The Janata Government that took office in March 1977 had the lowest number of women in parliament. As feminist activist and scholar Dr Ranjana Kumari, who was active in underground activism as a student in Delhi, told me in an interview, ‘there were a lot of women who were very, very active’, but ‘they were all pushed aside post-Emergency… so many of them not even recognised, not even written about, it is sad’. This marginalisation of women in post-Emergency politics has contributed to the absence of their voices and stories from this history. My doctoral research begins to address this gap, but forty-two years on, there is still much work to be done.

Gemma Scott completed an AHRC funded PhD at Keele University in 2018. Her research examines the history of India’s State of Emergency (1975-1977), focusing particularly on women’s activism during this period and women’s experiences of Emergency measures. In 2015, she was an AHRC International Placement Scheme Fellow at the Library of Congress, Washington DC, and in 2016/17 she held a Scouloudi Foundation Doctoral Fellowship at the Institute of Historical Research, University of London. She is currently working as Engagement, Partnerships and Impact Development Officer at Keele University.

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Creepy Clowns: Terrifying Menace, Humorous Farce, or Instructive Case Study?

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Don’t panic. Or, if you find the whole thing a bit silly, try not to laugh. But it’s official. The Creepy Clowns have made their way to Britain, just in time for Halloween…

This latest bout of malign mummery began in South Carolina in late August. Like a horror movie come to life, children told of a group of clowns that tried to lure them into the woods, loitering near an abandoned house. Panic ensued, and shots were reportedly fired into the trees by local residents. No trace could be found of the horrific harlequins, however. Regardless, the hysteria subsequently swept across the US, with incidents being reported in the majority of states.

It seems like a frivolous story, although scary enough for those caught up in the panic. Yet it sheds interesting light on the persistence and transformation of tales that capture the popular imagination, and of the complex interaction of the mass media and of more spontaneous, local forms of communication, such as folk tales and urban legends.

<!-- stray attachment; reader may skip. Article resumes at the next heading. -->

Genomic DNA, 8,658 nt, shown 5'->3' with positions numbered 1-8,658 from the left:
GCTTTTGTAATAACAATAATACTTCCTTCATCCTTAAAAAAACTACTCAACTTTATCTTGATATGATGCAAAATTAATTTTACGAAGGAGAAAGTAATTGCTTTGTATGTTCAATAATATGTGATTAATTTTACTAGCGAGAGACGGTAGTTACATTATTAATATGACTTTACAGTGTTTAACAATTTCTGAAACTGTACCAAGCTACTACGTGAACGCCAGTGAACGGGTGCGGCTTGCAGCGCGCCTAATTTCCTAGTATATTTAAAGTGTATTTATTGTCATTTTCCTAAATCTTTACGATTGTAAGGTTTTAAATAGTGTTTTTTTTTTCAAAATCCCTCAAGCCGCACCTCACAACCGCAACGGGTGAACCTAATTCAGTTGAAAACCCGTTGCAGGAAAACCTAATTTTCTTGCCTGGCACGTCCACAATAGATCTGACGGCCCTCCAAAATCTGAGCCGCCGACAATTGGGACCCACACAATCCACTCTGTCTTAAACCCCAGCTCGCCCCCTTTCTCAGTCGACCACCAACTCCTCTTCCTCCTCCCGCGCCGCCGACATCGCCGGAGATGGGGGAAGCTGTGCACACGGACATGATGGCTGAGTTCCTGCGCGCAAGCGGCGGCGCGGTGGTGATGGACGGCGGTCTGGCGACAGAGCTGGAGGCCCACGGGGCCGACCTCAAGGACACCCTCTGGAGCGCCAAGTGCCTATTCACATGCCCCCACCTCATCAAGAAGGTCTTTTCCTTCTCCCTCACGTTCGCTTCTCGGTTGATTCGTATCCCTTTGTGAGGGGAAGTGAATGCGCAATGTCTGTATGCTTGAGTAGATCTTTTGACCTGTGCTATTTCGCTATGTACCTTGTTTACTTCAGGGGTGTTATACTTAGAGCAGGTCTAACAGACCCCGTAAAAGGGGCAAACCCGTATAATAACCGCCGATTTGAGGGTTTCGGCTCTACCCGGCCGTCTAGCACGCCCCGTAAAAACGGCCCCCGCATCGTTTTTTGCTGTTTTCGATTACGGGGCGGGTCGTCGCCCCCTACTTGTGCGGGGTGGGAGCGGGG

It is now taken for granted in everyday conversation, popular entertainment and internet humour that clowns are creepy, and a lot of evidence suggests the feeling is in fact widespread. 1 This is partly down to aesthetics. The phenomenon of the ‘uncanny valley’, where a figure is close to human, yet slightly wrong, causes unease. Clowns’ exaggerated make up and large appendages, such as their oversized shoes, transmit this feeling. On top of this, their masked faces suggest they could be hiding something.

This contrast of humorous entertainment and a sense of danger is longstanding. Clown-like figures have appeared across various cultures for millennia, often with sinister undertones. In many cases they were a means of telling truth to power and highlighting the absurdity of overindulgence. Still, the lack of restraint can lead to a threatening air of unpredictability.

The modern concept of the clown, and the distinctive make up, originated with Joseph Grimaldi. His central role ensured clowning acquired a dark reputation. A precursor of celebrity culture, he was hugely popular in early nineteenth-century London.

Yet away from the stage he led a tragic life: his wife died in child birth, and his son, who followed him into the profession, died an alcoholic aged 31. Grimaldi was left to suffer from depression and physical impairment from the hardships of his performances. His fame ensured this all became common knowledge, aided by a biography written by a young Charles Dickens. He acknowledged the darker aspects of his persona, quipping on stage: “I am GRIM ALL DAY, but I make you laugh at night.” 2

Jean-Gaspard Deburau’s Pierrot was the second major nineteenth-century clown. Rather than being tragic, his story was downright sinister. After being taunted by a boy while walking down the street, he turned and smashed him over the head with a stick, killing him. Much later, another real-life killer clown cemented the archetype. John Wayne Gacy murdered at least thirty-three people, and, although he wasn’t in costume during his attacks, he often appeared at children’s parties as Pogo the Clown. 3